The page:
The Modern Sorority:

Sisterhood After Westridge

(left) Claire Voltava and Sigma Delta sisters in front of the sorority house. (right) Maddie D’Antuono and sorority sister holding Pi Phi sign.

By Sophia K. & Jackie Y.
November 1, 2018

Although sororities and girls who participate in them are often negatively labeled, in actuality, some Westridge alumni find that Greek life can fill the gap of girls’ lost Westridge community after matriculation. As demonstrated by Reese Witherspoon in “Legally Blonde,” sororities have the potential to define a woman’s guide to sisterhood. Conversely, though, the harmful components of Greek life, including hazing and cliquey behavior, are an equally defined facet and must be taken into account when deciding to pledge.  

As explained by Tulane Sophomore and Pi Beta Phi member Maddie D’Antuono ’17, Westridge sisterhood and sorority sisterhood are analogs. She says, “There is a lot of overlap in terms of female empowerment and community between Westridge and my sorority. I have witnessed the parallels of a strong, connected, socially and politically conscious female populace firsthand.”

For Maddie, Westridge and sororities similarly empower young women to strive to rise in safe, single-sex settings. Originally founded as feminist organizations during the late nineteenth century, the first sororities were created to provide collegiate women a community devoid of hostility, as women were often not welcomed warmly by their male peers and professors.

Nearly a century and a half later, this supportive pillar still holds true. Reminiscing on her time in Dartmouth sorority Sigma Delta, Claire Votava ‘14, states her sorority sisters “made extensive efforts to really change things,” taking part in divestment movements, staging conversations about race and privilege, and demanding more of each other as engaged and politically active young women. Sigma Delta is also a local sorority, which means they are unaffiliated with a national chapter, making Sigma Delta exempt from many traditional sorority rules and benefiting their practice of social activism.

D’Antuono found that her sorority’s sisterhood extends beyond campus walls, giving members access to extensive networking opportunities and, at times, a competitive edge. As explained by Maddie, “One girl put Pi Beta Phi on her resume, and when she went in for the job interview, her interviewer had also been a Pi Phi and potentially sealed the deal for her job.” This sentiment is, for men, a tale as old as time. Whether it is in reference to college fraternities and secret societies or the “old boys club” that exists in many fields, networking and connection are inherent to privileged male success. Statistically, there are fewer women in major positions of power as well as few entrenched networking systems, so sororities are functionally one of the few all-women networking organizations.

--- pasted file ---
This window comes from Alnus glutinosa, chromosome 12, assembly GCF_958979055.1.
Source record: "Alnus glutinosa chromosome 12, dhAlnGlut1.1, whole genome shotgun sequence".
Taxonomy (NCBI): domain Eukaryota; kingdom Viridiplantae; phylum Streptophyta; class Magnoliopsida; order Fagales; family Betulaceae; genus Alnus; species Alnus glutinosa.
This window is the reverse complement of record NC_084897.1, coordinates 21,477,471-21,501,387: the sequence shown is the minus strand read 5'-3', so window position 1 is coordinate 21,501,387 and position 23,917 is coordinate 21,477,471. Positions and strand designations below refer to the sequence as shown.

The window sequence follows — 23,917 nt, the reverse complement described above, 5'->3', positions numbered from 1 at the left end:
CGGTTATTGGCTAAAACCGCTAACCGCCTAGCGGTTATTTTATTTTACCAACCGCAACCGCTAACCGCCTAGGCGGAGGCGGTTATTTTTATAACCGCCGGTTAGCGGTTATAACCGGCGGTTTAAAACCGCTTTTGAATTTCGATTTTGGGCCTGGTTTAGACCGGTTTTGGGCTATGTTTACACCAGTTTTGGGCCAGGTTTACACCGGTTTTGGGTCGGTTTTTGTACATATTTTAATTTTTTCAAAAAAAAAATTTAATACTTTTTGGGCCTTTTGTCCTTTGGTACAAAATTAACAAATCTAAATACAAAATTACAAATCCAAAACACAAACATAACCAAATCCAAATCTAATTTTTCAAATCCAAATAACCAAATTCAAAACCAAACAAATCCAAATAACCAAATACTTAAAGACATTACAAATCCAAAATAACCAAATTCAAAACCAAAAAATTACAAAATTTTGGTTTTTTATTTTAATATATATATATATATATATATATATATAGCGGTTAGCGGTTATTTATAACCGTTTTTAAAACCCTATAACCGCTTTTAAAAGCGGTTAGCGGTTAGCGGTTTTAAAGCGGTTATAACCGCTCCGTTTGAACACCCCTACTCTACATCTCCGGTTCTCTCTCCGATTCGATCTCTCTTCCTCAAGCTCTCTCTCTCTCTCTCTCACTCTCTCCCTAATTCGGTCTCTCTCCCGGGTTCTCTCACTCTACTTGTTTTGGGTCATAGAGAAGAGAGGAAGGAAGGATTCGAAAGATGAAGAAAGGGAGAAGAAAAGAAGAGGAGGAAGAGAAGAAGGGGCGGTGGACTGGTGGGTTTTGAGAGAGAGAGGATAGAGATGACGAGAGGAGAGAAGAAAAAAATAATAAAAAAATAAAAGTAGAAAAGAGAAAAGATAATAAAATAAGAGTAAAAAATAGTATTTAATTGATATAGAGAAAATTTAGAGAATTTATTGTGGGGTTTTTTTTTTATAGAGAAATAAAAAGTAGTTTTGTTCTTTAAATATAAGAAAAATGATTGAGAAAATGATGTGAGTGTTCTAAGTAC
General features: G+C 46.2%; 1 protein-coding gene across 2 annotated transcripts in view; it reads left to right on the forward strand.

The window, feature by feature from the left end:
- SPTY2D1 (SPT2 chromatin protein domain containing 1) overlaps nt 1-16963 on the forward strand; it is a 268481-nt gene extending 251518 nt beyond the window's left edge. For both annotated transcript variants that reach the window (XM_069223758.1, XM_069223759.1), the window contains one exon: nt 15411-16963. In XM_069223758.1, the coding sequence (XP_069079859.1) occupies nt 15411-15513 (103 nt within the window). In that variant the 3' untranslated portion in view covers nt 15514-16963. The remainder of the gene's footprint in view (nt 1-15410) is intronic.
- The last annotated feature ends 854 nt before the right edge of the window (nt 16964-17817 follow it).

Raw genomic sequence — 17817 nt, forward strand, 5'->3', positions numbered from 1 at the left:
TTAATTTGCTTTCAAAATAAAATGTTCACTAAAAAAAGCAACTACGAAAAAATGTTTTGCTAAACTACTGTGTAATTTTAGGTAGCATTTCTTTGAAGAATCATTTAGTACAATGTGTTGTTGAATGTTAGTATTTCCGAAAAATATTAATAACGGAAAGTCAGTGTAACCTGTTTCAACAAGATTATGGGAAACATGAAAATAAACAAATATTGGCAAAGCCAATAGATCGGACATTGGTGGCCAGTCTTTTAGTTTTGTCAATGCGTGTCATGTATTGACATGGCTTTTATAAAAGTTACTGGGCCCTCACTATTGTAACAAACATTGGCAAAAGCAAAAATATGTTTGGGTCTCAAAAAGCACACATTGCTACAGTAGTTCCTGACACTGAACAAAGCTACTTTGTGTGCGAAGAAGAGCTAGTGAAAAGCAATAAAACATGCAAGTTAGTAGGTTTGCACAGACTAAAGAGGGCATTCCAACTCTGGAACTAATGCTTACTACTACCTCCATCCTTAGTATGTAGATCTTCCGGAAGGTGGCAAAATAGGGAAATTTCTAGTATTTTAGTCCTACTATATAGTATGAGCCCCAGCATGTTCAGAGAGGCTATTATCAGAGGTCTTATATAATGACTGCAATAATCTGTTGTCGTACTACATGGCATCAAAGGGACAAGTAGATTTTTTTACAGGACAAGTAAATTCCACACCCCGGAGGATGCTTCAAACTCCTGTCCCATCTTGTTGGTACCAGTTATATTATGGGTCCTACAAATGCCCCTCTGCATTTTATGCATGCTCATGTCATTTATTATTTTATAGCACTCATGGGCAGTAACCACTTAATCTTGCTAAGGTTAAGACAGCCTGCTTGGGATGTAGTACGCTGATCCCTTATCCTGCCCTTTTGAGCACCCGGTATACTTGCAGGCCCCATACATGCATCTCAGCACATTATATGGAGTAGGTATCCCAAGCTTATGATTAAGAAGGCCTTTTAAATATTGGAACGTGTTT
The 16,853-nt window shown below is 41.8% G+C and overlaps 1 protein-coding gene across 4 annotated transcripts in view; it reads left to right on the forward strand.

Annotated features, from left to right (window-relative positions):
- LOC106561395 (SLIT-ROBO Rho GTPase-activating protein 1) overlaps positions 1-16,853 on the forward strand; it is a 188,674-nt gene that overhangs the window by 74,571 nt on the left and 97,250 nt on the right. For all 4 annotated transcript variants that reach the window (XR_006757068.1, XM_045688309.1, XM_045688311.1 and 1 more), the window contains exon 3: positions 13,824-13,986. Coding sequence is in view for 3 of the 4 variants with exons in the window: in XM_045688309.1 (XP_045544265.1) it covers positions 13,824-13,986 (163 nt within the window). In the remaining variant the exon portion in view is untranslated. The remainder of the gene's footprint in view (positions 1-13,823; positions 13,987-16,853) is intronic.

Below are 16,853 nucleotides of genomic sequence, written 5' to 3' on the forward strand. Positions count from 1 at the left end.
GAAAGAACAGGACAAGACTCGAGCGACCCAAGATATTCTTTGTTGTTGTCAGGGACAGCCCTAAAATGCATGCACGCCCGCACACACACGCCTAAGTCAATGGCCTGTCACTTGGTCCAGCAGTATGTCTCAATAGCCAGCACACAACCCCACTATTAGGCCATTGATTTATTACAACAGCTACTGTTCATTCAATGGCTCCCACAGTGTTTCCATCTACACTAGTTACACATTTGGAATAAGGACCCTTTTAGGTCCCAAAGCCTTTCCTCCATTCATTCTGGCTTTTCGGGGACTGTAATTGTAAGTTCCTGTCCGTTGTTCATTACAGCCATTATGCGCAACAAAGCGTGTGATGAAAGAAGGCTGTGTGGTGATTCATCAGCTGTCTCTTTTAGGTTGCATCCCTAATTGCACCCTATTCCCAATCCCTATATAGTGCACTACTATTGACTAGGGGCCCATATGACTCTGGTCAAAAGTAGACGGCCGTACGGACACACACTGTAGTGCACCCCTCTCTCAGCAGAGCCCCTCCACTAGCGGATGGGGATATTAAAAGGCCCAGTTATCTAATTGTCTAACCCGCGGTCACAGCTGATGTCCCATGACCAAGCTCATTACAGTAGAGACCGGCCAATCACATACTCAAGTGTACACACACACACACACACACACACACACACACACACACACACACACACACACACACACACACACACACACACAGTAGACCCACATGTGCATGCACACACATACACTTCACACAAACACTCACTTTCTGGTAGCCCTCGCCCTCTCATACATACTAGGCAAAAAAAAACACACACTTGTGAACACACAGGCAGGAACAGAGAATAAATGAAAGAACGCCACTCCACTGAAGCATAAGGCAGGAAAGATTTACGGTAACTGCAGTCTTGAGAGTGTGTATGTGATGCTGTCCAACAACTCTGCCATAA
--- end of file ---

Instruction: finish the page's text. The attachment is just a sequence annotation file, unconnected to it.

However, the experiences of sororities members often differ. University of Arizona student and Alpha Epsilon Phi member Grace Marchosky ‘18 says, “For some of the houses, sisterhood is entirely fake, and all of these girls are out for themselves. It is about being competitive and gets super cliquey.” In a more traditionally ascribed sorority norm, rules concerning appearance exist to structure sorority life; for example, the “two out of three rule,” which states that out of your hair, outfit, and makeup, two out of three must look good at all times.

Furthermore, hazing, while not being a part of all sororities, is still a significant part of the Greek system. Hazing is the practice of introducing new recruits to Greek life by forcing them to do demeaning or dangerous things. As explained by Grace, “I have not been hazed, but I know for some sororities there is something called the ‘washing machine test.’” According to Grace, the washing machine test is where active members have pledges sit on a running washing machine and circle where the fat jiggles on their body. Before pledges become active members, they have to lose the fat in the circled areas. Such occurrences cause some pledges to turn down membership offers. USC graduate Sha’trice Slaughter ‘10, said she decided not to join after receiving a degrading call from a potential sorority sister, stating, “Part of the reason why I had such an abrupt response to [the call] and a negative response was because all the history of hazing I had heard about, and I didn’t want to be a part of it.”

Voltava further explained that despite moving in a more progressive direction, many sororities have ingrained classist, racist and transphobic practices. She and Grace described how members must pay a certain amount of money per semester (anywhere between $300-$2,000) as well as additional fees for extra expenses and missed meetings. As recently as three years ago, a University of Alabama sorority denied an African American woman entry on the basis of race. While discussions and policy geared towards admitting trans women are taking place at sororities across the United States, such practices are not yet widely accepted. Barriers to admittance denigrate sororities’ diversity, calling into question the validity of promoting sisterhood.

Grace Marchosky and Alpha Epsilon Phi sisters posing with sorority sign.